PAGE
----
We appeared on Grand Designs on October 25th 2017.
In the preview the week before, Kevin McLoud looked down our excavation and said "Shambolic".
He was quite right. So how did we get to a situation that looked so bad?
The basement was to be about 9m by 4.5m on a plot the same size, though a bit of the road the far side was borrowed for storage.
If the excavation was piled first, then there would not be enough space to make the new house large enough to meet the Standard. We had to agree to excavate and build without any prior support to the ground.
The London Housing Standard for a 2 bed 4 person home is 83m².
If you do the maths, 9m x 4.5m less 300mm for walls equals 32.75.
83 divided by 32.75 is 2.53 floors. But to include stairs you need 3 whole floors. You need outdoor amenity space as well.
Joe, the client, a qualified designer and at that time the project manager on another building project, devised a house with exactly enough internal floor space and an outside roof terrace with a view of the rooftop lawn.
But the basement retaining walls could only be 200mm thick.
He found a structural engineer, who carried out his own soil investigation.
But the engineer only investigated down to 3m.
The engineer told us dig out half, build half and connect the second half with lacer bars. The excavated sides of each half would be stable.
Then he produced drawings telling us to excavate 3.5m
In that extra half metre everything changed, which Grand Designs showed with a close up in the episode.
Even though we tried to build the basement in quarters the sides collapsed many times.
- The soil turned to silt, typical of the silt that overlies London Clay.
- All the water sitting at the bottom of the gravel that could flow into our excavation flowed into our excavation.
- The water washed the silt out from beneath the gravel, and
- the gravel sides kept falling in.
So, basically, we were given a method statement to price and follow and it did not work.
We were not supposed to find any water, but when you do you can see what happens in this 19 second video.
We were told that we couldn't use steel sheet piles or trench sheets. We were not allowed to use anything else we suggested to stabilise the ground either, such as resin injection or a cement render to the natural ballast.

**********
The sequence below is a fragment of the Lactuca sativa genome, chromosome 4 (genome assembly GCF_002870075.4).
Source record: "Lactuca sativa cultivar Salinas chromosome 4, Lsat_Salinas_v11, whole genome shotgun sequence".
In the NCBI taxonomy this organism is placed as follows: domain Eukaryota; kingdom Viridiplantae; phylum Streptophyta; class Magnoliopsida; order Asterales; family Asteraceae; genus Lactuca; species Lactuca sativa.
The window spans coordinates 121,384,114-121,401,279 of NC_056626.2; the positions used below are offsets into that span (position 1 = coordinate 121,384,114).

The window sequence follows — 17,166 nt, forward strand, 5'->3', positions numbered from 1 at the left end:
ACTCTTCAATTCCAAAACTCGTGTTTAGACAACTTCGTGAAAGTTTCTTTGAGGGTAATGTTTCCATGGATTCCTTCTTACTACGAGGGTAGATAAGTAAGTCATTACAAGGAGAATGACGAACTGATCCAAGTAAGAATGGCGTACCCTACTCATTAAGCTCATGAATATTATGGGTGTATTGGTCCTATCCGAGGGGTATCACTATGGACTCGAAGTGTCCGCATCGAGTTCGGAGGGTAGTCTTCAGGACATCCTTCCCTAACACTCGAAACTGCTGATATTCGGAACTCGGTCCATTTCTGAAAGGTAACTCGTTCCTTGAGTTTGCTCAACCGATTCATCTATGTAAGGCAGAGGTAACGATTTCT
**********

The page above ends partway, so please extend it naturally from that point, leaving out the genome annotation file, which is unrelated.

It was horrible.
The client wasn't in the least bit sympathetic saying that if his engineer agreed with me (that his engineer had made a huge error) there might be something to discuss. But there wasn't likely to be any more money and I had agreed a fixed price.
I continued until I thought that the site was safe.
Formwork designed for 240mm thick walls gave way with concrete up to 800mm thick because it had to be rushed so we could pour before another cave in.
But despite my being very frightened for a number of weeks no one was hurt.
Given the circumstances, I am proud of that.
After that Grand Designs preview, I sent a text to the director who replied "We've been very careful not to appropriate blame. I think it comes over as unfortunate and not funded very well ... you were given an impossible task ... and you gave it a good go."
the 3 dots ... are quoted, this quote is complete.
I wrote to the producers to complain that whilst they were fair many viewers were jumping to the conclusion that I had foolishly chosen not to support the sides of the excavation.
Here is their answer in full. I have added some highlighting.
With the plot being so small that meant that the retaining walls could only come in 240mm from the boundary. The engineer thought he found a way to build the walls without supporting the sides of the excavation.
In the programme it was said that the basement structure cost £80,000.
The contractors that replaced us were allowed to drive sheet piles down through neighbour's land. We weren't.
Joe said to camera he was disappointed he had paid in advance for work not to spec. But the work was priced against the data he supplied, not what was found to be the case.
He would not pay us a penny more for the difficulties.
Yet it could not be fair that we paid for the difficulties his engineer failed to identify.
Of the £80,000 it was said the basement structure cost, for almost all the excavation and muckaway, an end wall and almost 75% the length, we got paid £28,845.
The new contractor seemingly finished it with almost twice the money we received for the bulk of the structure.
Joe and Lena are a lovely couple and I am pleased they saw the project through.
We have continued to accept some very difficult work since but we insist on a more thorough soil investigation than was carried out here.